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Lecture

Lecture 4


Department
Biology
Course Code
BIO271H1
Professor
Ohana

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Lecture 4
Sensory Physiology: Mechanoreception
Mechanoreceptors
oCan be simple undifferentiated nerve endings, or
oCan be complex, like the Pacinian corpuscle
oMechanoreceptors also include stretch receptors in the skin, and
the auditory and vestibular structures of the vertebrate ear
oMechanoreceptors are activated by a stretch or distortion of
their plasma membrane
oTransduce mechanical stimuli into electrical signals
oAll organisms (and most cells) sense and respond to mechanical
stimuli
oWhy do we need mechanoreception?
oTwo main types of mechanoreceptor proteins:
ENaC
Epithelial sodium channels
TRP chanels
Transient receptor potential channels
oMechanosensory Protein Receptors
Channels are linked to extracellular matrix and to the
cytoskeleton
Mechanical stimuli cause the extracellular anchors to
move relative to the cytoskelton, pulling on the channel
and causing a conformational change that opens and
closes the channel
Touch and Pressure
oProprioreceptors (monitor body position)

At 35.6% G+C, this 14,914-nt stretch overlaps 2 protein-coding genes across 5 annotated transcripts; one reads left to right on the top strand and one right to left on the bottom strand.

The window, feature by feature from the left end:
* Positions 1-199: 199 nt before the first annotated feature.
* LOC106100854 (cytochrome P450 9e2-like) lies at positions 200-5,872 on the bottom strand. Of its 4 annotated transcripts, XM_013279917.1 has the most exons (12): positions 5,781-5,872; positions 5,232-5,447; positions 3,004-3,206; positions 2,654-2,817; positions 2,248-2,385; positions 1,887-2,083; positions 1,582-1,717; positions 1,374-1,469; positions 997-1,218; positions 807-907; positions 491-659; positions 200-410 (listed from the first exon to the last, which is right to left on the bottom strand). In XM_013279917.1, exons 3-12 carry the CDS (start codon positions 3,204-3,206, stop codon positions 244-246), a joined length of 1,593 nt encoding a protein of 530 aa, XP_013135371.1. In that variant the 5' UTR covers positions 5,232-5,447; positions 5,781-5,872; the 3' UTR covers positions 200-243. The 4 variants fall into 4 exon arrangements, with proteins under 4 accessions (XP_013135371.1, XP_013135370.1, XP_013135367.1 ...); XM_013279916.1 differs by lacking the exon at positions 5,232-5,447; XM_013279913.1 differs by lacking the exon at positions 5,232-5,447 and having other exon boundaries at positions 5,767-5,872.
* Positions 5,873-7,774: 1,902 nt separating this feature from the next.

oBaroreceptors (detect pressure changes)
oTactile receptors
Receptors that detect touch, pressure, and vibration
Widely dispersed in skin
Receptor structure:
Some are free nerve endings
In some the nerve endings are enclosed in
accessory structures
Eg. Pacinian corpuscle
Free Nerve Endings and Merkels Disks
oMerkels Disks are free nerve endings associated with an
enlarged epidermal cell
oUsed for fine tactile discrimination
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oSmall receptive fields
oSlowly adapting tonic receptors most sensitive to indentation of
the skin
Root Hair Plexus
oRoot hair plexus are wrapped around the base of the hair
follicles and monitor movements across the body surface
oRapidly adapting phasic receptors; sensitive to changes in
movement
oRapid adaptation by the Pacinian Corpuscle is a good example of
mechanical filtering by accessory structures
oThe Pacinian Corpuscle is a pressure and vibration receptor
found in the skin, muscle, tendons and joints
oWith the corpuscle intact the neuron depolarized transiently at
the onset and offset of the stimulus
oWith the accessory layers removed the neuron remained
depolarized during most of the stimulus
oHow do accessory layers produce sensory adaptation?
o*Slide 14 in lecture notes
oThe layers of the corpuscle preferentially pass on rapid changes
in pressure while filtering out prolonged steady pressure
oThis explains in part why we quickly stop noticing moderate
sustained pressure such as the stimuli that wearing clothes
produces
Vertebrate Proprioceptors
oMonitor the position of the body
oTypically do not adapt to stimuli
oThree major groups
Muscle spindles
Located in skeletal muscles
Monitor muscle length
Golgi tendon organs
Located in tendons
Monitor tendon tension
Joint capsule receptors
Located in capsules that enclose joints
Monitor pressure, tension, and movement
Insect Tactile Receptors
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